Therapy Adjuncts

At City Kids we use a LOT of adjuncts in addition to your child's active therapy program.

Here are few that might come up...

What is Constraint Induced Movement Therapy (CIMT)?

CIMT, originally developed for adults who suffered from stroke, is now used with children with cerebral palsy, specifically those with hemiplegia. The method involves restraining a child’s non-affected arm in order to encourage use of the affected arm during all daily routines (dressing, eating, play, etc.). In theory, using the affected arm routinely will cause changes in the organization of the brain and will help the child to develop more efficient and effective movement patterns. Often a removable cast is used to place over the affected arm, but slings, socks, mitts, or other homemade products can be used as well. Research supports the original protocol, which requires the participant to wear the restraint at least 5 hours a day for 5 days a week. The intensity of the wearing schedule may be difficult for some to implement and modified routines have also demonstrated some success.

What is Neuromuscular Electrical Stimulation (NMES)?

We like to call NMES the “tickle machine”. It is actually a device, in which small electrodes are placed over specific muscles to encourage activation. The device sends an intermittent current to the muscle in order to create a cycle of muscular contraction and then relaxation. The intensity of the current and the rate at which is fires can be modified to best fit the needs of your child. It is most commonly used to facilitate muscle contractions, strengthen muscles, sensory awareness and can be used all over the body.

What is the Handwriting Without Tears program?

The Handwriting Without Tears program is a handwriting program that follows a developmental sequence and multi-sensory approach to engage and motivate children to build handwriting skills. The program incorporates tactile, movement, visual, and auditory play into lessons the child learns the habits and skills required for writing. For more information, check out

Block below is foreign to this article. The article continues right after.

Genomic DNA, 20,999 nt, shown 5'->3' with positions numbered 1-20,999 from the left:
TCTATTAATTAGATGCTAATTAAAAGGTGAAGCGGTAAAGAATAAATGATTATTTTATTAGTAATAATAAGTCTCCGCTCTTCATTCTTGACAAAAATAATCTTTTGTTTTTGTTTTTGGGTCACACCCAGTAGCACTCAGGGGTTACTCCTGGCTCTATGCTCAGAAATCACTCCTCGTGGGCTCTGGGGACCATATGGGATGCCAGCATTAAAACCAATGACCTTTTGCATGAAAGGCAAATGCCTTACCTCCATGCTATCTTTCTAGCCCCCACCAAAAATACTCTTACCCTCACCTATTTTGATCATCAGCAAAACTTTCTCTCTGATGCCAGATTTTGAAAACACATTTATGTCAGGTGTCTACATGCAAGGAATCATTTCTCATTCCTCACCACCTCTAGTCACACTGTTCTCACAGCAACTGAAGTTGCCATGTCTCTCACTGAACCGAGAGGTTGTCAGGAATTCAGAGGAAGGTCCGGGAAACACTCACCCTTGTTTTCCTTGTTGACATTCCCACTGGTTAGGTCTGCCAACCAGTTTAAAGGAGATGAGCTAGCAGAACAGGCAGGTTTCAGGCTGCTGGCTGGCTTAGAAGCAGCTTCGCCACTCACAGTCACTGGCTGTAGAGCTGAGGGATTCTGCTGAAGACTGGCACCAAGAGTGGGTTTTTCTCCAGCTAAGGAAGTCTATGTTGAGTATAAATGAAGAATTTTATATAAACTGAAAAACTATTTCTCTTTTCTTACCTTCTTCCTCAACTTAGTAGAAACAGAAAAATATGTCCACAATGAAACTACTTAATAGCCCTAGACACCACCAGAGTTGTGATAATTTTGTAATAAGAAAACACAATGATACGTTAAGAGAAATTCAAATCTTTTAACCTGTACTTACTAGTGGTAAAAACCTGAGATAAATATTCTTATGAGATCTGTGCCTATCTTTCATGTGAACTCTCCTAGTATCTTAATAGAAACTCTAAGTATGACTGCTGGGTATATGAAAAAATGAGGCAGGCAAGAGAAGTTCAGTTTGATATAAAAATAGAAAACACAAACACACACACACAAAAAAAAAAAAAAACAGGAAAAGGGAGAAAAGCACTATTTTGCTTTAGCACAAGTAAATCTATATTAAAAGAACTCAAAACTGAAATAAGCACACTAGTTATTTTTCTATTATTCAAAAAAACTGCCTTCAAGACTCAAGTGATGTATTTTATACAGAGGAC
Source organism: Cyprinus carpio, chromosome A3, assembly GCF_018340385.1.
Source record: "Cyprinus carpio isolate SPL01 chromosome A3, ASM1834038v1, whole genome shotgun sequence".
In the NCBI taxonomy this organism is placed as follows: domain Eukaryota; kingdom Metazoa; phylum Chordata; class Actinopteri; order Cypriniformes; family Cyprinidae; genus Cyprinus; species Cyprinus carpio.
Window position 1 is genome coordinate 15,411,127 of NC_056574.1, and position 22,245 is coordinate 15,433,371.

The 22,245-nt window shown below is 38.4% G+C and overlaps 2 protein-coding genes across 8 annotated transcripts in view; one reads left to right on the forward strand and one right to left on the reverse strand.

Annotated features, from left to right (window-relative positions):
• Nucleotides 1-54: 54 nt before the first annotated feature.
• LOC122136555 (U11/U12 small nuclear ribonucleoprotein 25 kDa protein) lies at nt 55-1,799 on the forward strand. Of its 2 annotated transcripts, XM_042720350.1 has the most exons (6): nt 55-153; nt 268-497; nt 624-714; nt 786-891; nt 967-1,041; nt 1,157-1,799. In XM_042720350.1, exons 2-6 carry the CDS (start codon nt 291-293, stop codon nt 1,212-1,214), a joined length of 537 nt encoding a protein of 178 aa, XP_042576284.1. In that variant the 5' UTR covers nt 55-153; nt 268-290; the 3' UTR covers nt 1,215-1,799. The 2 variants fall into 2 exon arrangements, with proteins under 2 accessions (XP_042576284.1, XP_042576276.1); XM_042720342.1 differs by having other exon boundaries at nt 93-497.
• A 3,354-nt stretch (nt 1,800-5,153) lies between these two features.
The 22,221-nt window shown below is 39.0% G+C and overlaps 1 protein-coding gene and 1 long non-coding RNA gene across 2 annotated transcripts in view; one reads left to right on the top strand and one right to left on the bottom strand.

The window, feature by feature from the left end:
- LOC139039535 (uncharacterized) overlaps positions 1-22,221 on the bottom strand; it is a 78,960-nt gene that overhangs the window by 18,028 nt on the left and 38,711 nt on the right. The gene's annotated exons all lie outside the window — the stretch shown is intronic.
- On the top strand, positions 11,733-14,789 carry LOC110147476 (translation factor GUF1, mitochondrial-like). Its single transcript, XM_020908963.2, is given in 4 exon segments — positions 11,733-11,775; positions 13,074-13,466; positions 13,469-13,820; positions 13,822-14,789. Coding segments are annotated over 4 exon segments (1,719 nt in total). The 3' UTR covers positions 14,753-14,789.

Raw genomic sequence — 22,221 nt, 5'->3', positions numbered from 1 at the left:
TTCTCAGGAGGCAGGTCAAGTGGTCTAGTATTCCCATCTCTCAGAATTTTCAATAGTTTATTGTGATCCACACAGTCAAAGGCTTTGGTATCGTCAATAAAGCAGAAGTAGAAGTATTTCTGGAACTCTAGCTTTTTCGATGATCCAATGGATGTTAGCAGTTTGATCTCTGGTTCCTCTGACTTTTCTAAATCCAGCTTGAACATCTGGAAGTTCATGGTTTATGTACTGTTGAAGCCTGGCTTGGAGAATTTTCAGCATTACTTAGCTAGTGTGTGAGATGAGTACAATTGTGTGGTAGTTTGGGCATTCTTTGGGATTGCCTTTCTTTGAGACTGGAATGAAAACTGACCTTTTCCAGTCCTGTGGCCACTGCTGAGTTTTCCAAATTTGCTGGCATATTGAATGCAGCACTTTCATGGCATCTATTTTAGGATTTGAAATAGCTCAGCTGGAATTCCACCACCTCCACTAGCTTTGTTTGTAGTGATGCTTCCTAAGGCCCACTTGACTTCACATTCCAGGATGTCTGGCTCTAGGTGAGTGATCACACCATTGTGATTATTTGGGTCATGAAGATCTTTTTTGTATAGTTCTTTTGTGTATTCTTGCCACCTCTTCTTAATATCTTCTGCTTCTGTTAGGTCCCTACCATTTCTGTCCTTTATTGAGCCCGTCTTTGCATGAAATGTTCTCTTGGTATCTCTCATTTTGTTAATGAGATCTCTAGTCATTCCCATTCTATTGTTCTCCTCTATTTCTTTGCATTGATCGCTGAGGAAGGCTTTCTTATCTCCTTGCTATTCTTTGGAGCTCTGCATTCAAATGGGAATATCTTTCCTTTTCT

What is a SPIO garment and how will it help my child?

SPIO stands for stabilizing pressure input orthosis. The SPIO is a lycra compression garment that provides deep pressure to the muscles, joints and skin, which helps to promote better body awareness and muscular stabilization. Some children find the input organizing, which may help to improve coordinated movement, attention, and ability for smoother transitions. The SPIO garments can be worn all day underneath your child’s clothes. For more information, check out

What are Theratogs?

Theratogs are another type of compression garment used for both biomechanical and sensory processing purposes. The dual-layered garment has foam lining that touches the skin and Velcro-sensitive material on the outside in which the straps can be appropriately sculpted to fit your child’s needs. Theratogs provide a gentle, prolonged external support to the body in order to facilitate better joint alignment and functioning. It also provides deep pressure and proprioceptive input which may help your child to develop better body-in-space awareness. For more information visit

What is Kinesiotape?

Kinesiotape is a latex free stretchy, elastic tape used for biomechanical correction and to activate/support weak muscles. Sometimes the therapist will apply it to align a joint and sometimes to assist a muscle with activation. It is used on all ages of children for toricollis, brachial plexus injuries, weakness secondary to cerebral palsy and poor alignment of joints with no diagnosis.